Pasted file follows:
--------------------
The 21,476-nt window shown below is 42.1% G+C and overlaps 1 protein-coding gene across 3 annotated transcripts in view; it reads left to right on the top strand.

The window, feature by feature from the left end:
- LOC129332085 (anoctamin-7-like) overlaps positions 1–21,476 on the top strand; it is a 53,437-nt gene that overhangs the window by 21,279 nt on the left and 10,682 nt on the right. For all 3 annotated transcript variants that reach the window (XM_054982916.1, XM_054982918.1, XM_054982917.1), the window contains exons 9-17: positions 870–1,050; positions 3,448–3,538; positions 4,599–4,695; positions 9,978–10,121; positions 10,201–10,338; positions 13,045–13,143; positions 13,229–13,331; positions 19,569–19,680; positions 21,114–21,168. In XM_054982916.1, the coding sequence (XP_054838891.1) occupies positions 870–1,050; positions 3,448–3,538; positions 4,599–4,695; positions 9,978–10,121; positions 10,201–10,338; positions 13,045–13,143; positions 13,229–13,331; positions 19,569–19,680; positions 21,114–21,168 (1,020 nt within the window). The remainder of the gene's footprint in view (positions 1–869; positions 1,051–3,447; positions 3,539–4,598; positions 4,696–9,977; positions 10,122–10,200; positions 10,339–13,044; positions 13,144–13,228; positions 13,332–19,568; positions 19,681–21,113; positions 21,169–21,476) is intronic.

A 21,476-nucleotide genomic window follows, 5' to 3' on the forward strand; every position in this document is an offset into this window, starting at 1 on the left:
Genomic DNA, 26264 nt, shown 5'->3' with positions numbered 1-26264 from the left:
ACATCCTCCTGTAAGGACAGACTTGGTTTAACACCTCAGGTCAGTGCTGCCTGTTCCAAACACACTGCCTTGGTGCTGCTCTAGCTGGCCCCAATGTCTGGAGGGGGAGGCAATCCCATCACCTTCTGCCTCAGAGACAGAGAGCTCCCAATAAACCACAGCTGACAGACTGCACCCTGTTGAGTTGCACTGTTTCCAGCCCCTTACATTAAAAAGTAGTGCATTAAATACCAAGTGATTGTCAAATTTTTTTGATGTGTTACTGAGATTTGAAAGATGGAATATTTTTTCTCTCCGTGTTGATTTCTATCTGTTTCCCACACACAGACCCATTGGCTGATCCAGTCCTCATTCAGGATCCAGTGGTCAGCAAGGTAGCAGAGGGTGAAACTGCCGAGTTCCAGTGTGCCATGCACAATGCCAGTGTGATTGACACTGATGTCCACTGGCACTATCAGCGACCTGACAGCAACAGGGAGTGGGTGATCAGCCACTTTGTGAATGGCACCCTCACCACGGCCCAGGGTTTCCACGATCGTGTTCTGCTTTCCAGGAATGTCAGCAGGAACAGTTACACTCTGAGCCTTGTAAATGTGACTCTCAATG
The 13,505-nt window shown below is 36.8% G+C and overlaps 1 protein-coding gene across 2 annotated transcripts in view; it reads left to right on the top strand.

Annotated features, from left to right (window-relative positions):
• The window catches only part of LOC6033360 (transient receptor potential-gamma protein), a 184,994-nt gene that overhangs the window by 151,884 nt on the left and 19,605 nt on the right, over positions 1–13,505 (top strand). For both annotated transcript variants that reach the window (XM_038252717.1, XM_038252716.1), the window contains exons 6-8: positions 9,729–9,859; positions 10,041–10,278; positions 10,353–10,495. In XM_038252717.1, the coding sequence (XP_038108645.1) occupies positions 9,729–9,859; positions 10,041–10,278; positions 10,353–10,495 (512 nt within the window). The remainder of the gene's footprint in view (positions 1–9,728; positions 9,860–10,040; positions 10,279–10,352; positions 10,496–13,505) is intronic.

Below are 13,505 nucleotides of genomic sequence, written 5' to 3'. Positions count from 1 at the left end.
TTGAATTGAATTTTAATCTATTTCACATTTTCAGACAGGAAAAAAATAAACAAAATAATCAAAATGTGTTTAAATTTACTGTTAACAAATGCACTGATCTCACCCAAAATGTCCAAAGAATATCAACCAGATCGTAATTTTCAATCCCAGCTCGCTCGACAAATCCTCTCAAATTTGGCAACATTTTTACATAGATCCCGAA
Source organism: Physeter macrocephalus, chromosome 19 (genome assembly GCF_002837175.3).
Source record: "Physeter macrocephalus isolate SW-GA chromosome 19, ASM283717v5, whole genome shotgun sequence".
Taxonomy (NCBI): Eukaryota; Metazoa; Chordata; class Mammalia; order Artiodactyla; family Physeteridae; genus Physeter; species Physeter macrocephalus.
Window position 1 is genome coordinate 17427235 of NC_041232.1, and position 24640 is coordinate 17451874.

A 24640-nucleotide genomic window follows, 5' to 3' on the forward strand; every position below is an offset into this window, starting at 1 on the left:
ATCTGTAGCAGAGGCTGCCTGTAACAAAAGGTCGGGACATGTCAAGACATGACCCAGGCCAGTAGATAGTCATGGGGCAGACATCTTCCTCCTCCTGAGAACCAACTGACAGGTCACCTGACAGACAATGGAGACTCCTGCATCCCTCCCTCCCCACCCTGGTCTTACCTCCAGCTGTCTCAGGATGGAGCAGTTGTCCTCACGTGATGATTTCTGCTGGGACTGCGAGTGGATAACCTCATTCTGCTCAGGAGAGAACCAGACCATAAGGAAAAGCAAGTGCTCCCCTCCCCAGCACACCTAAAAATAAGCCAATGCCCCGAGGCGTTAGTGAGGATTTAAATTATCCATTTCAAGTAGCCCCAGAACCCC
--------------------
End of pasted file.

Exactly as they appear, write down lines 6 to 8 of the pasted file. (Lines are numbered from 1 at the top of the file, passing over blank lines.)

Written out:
ACATCCTCCTGTAAGGACAGACTTGGTTTAACACCTCAGGTCAGTGCTGCCTGTTCCAAACACACTGCCTTGGTGCTGCTCTAGCTGGCCCCAATGTCTGGAGGGGGAGGCAATCCCATCACCTTCTGCCTCAGAGACAGAGAGCTCCCAATAAACCACAGCTGACAGACTGCACCCTGTTGAGTTGCACTGTTTCCAGCCCCTTACATTAAAAAGTAGTGCATTAAATACCAAGTGATTGTCAAATTTTTTTGATGTGTTACTGAGATTTGAAAGATGGAATATTTTTTCTCTCCGTGTTGATTTCTATCTGTTTCCCACACACAGACCCATTGGCTGATCCAGTCCTCATTCAGGATCCAGTGGTCAGCAAGGTAGCAGAGGGTGAAACTGCCGAGTTCCAGTGTGCCATGCACAATGCCAGTGTGATTGACACTGATGTCCACTGGCACTATCAGCGACCTGACAGCAACAGGGAGTGGGTGATCAGCCACTTTGTGAATGGCACCCTCACCACGGCCCAGGGTTTCCACGATCGTGTTCTGCTTTCCAGGAATGTCAGCAGGAACAGTTACACTCTGAGCCTTGTAAATGTGACTCTCAATG
The 13,505-nt window shown below is 36.8% G+C and overlaps 1 protein-coding gene across 2 annotated transcripts in view; it reads left to right on the top strand.

Annotated features, from left to right (window-relative positions):